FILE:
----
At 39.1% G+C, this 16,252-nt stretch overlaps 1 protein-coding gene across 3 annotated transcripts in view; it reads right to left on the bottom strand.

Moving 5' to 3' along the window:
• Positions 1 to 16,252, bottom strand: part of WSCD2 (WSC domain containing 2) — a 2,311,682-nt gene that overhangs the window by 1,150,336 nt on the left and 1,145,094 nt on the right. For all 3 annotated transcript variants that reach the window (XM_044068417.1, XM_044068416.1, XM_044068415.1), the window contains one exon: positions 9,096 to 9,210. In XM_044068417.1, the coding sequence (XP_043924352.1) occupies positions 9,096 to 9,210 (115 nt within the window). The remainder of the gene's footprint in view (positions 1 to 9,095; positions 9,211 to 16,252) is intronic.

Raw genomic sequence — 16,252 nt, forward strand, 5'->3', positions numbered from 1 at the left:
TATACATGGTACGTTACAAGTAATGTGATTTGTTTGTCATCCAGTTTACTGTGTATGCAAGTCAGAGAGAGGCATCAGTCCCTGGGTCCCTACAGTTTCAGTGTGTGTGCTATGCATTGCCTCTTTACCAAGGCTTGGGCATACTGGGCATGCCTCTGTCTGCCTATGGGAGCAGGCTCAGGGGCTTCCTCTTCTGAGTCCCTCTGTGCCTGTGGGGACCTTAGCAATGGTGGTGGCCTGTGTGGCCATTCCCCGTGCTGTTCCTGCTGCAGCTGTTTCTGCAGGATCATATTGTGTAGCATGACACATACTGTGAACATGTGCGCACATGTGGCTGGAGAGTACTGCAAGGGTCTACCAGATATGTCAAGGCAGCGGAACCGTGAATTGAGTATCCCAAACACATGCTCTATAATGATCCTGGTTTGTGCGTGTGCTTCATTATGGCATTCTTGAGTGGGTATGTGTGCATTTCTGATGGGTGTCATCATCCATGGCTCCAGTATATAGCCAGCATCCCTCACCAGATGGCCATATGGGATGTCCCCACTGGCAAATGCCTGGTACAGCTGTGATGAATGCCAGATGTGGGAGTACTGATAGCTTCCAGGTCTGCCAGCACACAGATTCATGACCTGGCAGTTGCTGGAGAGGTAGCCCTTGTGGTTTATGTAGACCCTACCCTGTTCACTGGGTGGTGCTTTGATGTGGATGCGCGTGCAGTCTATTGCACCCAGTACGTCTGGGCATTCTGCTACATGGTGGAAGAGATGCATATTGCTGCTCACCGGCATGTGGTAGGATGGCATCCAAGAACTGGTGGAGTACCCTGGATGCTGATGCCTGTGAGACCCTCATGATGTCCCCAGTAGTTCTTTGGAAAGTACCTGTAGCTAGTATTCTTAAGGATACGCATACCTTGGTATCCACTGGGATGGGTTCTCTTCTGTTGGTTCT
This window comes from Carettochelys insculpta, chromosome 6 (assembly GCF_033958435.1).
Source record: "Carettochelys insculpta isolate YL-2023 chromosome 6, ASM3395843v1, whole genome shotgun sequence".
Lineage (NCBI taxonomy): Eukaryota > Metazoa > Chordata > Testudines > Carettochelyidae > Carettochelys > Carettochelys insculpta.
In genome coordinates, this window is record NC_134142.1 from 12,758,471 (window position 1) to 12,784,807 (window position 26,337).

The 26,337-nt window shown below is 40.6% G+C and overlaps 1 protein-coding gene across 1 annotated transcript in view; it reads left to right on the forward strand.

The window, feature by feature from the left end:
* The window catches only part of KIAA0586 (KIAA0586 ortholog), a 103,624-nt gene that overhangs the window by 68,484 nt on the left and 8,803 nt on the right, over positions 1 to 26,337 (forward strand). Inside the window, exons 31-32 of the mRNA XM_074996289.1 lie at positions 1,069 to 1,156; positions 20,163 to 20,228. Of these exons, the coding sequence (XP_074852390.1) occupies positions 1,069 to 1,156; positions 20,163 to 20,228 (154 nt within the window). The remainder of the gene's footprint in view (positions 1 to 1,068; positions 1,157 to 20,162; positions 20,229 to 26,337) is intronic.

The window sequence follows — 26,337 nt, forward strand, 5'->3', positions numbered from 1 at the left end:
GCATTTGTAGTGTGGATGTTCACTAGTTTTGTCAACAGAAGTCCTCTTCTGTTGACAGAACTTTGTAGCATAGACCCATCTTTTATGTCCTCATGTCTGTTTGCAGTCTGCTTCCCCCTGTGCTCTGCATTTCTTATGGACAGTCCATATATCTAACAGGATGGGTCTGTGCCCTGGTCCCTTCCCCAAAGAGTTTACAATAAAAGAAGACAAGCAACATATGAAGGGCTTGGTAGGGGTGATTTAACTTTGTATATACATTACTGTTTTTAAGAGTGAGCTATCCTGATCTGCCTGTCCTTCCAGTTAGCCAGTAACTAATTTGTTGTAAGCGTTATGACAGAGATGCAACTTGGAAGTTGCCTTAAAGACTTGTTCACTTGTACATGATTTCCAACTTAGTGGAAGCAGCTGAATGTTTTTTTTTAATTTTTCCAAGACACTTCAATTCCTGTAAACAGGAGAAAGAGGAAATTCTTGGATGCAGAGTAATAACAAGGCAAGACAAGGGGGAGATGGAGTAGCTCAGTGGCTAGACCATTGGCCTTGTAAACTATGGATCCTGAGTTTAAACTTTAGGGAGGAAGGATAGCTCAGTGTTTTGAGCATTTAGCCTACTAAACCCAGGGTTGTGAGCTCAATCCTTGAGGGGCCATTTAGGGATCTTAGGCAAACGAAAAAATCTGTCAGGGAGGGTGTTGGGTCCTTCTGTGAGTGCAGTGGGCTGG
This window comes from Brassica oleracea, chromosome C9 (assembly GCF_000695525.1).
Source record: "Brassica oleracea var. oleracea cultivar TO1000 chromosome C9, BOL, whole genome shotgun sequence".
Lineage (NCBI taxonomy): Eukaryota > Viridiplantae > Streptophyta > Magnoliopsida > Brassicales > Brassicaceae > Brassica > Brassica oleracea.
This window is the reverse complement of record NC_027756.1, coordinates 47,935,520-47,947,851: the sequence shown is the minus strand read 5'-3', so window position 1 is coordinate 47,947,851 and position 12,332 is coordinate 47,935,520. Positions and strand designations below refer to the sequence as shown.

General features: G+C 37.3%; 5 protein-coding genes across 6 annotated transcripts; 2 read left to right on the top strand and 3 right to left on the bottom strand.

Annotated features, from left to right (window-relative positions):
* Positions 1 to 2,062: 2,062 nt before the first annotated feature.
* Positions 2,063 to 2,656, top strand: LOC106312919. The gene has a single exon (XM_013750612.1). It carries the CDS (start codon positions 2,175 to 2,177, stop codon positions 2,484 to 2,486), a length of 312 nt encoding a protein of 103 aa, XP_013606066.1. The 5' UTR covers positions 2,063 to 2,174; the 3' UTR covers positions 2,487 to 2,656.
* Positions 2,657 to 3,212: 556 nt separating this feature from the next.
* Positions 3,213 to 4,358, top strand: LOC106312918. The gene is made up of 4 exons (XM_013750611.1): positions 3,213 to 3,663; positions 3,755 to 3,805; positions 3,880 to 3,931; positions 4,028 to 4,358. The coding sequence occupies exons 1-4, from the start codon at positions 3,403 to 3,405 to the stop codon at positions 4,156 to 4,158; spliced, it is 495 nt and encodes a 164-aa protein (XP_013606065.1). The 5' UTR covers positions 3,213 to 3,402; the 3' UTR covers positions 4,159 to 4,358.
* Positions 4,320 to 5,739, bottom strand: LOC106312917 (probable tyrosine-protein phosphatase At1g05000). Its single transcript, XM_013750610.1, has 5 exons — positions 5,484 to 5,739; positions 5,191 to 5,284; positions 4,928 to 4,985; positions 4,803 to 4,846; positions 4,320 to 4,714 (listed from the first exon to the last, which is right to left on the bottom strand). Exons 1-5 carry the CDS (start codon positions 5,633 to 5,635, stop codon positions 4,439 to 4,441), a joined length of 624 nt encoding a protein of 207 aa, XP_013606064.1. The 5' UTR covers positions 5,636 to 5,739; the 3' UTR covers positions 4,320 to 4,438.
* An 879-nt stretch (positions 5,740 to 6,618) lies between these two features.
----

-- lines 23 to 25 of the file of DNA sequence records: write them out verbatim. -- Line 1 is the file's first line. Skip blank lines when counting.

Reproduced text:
* Positions 2,657 to 3,212: 556 nt separating this feature from the next.
* Positions 3,213 to 4,358, top strand: LOC106312918. The gene is made up of 4 exons (XM_013750611.1): positions 3,213 to 3,663; positions 3,755 to 3,805; positions 3,880 to 3,931; positions 4,028 to 4,358. The coding sequence occupies exons 1-4, from the start codon at positions 3,403 to 3,405 to the stop codon at positions 4,156 to 4,158; spliced, it is 495 nt and encodes a 164-aa protein (XP_013606065.1). The 5' UTR covers positions 3,213 to 3,402; the 3' UTR covers positions 4,159 to 4,358.
* Positions 4,320 to 5,739, bottom strand: LOC106312917 (probable tyrosine-protein phosphatase At1g05000). Its single transcript, XM_013750610.1, has 5 exons — positions 5,484 to 5,739; positions 5,191 to 5,284; positions 4,928 to 4,985; positions 4,803 to 4,846; positions 4,320 to 4,714 (listed from the first exon to the last, which is right to left on the bottom strand). Exons 1-5 carry the CDS (start codon positions 5,633 to 5,635, stop codon positions 4,439 to 4,441), a joined length of 624 nt encoding a protein of 207 aa, XP_013606064.1. The 5' UTR covers positions 5,636 to 5,739; the 3' UTR covers positions 4,320 to 4,438.